However, we can say this with certainty: The e-mails do not prove that global warming is a hoax. In fact, there's overwhelming evidence that temperatures have been rising and are continuing to rise . Just take a recent report issued by the United States Global Research Program , an arm of the government that, since 1989, has been coordinating and integrating federal research on changes in the global environment and their implications for society. The report states that "global warming is unequivocal and primarily human-induced. ... Warming over this century is projected to be considerably greater than over the last century. The global average temperature since 1900 has risen by about 1.5ºF. By 2100, it is projected to rise another 2 to 11.5ºF."
Like all our readers who've e-mailed us about the CRU e-mails, this story fascinates us. We're going to be watching it closely to see what develops. In the meantime, you can read our analysis of Palin's claim that China and India have put forth greenhouse gas reduction proposals that actually allow them to increase their emissions, and another about Inhofe's claim that the CRU e-mails show that science behind climate change " has been pretty well debunked ."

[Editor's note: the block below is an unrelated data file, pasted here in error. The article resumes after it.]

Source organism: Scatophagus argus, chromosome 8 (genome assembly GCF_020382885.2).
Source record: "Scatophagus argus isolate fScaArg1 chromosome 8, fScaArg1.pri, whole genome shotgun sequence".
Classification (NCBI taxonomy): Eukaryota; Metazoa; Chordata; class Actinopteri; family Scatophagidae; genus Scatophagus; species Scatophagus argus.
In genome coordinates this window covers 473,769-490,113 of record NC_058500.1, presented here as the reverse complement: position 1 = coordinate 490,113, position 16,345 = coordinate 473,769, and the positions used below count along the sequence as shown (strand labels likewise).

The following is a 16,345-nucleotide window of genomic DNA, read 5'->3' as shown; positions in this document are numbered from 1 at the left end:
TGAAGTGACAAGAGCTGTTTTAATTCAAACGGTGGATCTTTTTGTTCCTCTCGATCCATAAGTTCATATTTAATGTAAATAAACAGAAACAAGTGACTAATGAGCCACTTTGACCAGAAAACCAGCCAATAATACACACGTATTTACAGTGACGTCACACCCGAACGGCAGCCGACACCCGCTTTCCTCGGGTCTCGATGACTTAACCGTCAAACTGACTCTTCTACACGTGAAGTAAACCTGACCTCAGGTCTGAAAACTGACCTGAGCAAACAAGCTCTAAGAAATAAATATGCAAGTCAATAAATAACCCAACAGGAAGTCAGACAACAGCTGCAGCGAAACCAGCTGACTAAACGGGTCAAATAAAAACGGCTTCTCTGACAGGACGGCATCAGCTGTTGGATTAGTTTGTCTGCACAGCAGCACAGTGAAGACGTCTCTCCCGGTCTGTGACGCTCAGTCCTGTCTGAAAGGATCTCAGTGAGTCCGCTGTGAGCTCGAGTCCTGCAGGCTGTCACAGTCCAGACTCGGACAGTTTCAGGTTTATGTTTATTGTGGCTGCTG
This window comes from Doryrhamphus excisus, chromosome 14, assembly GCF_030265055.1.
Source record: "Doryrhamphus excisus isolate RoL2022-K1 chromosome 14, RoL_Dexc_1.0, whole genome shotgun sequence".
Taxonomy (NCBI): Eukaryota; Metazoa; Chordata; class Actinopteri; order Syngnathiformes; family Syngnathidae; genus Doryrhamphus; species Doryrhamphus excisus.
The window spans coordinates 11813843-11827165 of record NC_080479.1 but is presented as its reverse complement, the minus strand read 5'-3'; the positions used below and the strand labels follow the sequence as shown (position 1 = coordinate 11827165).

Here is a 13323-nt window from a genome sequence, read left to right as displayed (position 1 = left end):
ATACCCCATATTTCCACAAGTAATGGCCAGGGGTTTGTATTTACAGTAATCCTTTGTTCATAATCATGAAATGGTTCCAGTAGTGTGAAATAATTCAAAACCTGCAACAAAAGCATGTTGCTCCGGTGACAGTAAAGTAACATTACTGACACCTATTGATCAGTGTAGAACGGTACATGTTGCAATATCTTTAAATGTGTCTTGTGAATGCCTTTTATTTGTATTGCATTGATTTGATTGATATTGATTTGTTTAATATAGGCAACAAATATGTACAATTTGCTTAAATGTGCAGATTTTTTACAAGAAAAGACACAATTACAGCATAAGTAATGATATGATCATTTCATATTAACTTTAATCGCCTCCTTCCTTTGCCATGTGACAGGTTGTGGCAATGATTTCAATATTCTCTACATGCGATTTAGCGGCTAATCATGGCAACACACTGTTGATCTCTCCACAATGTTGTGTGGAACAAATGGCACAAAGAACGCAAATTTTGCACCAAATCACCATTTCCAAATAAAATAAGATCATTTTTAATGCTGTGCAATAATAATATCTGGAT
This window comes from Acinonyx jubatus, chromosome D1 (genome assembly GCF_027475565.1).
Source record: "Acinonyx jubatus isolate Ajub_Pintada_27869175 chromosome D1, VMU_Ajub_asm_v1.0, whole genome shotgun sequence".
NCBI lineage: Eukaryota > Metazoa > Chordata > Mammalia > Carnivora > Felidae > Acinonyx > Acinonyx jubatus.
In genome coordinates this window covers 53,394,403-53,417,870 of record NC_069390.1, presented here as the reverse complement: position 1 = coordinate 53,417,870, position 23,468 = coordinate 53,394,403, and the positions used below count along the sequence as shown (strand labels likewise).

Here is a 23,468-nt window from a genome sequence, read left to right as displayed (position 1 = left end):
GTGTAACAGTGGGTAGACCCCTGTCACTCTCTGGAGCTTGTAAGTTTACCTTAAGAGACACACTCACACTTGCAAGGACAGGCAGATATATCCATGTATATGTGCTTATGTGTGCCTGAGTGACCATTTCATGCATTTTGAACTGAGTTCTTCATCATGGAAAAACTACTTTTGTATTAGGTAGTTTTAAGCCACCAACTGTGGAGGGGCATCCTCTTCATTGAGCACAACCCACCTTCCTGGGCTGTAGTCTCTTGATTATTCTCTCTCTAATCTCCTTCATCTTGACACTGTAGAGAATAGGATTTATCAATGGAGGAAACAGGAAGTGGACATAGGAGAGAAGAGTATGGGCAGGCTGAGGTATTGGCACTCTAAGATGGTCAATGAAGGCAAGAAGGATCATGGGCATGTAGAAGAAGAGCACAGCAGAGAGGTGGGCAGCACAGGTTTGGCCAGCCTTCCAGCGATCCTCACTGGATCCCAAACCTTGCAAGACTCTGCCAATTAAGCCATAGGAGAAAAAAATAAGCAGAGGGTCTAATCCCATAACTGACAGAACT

The climate denial industry is out to dupe the public. And it's working
, Dec. 7, 2009
The Washington Post, Whose war on science , by Michael Gerson, Dec. 11, 2009
The Washington Post, Hackers steal electronic data from top climate research center , by Juliet Eilperin, Nov. 21, 2009
The Washington Post,
In e-mails, science of warming is hot debate
, by David Fahrenthold and Juliet Eilperin, Dec. 5, 2009
Global Climate Change Impacts in the United States , accessed Dec. 11, 2009
The Wall Street Journal, 'Cap and Trade Is Dead' , Nov. 27, 2009
Popular Mechanics, What East Anglia's E-mails Really Tell Us About Climate Change, By Peter KelemenPublished on: December 1, 2009
Researchers: Catharine Richert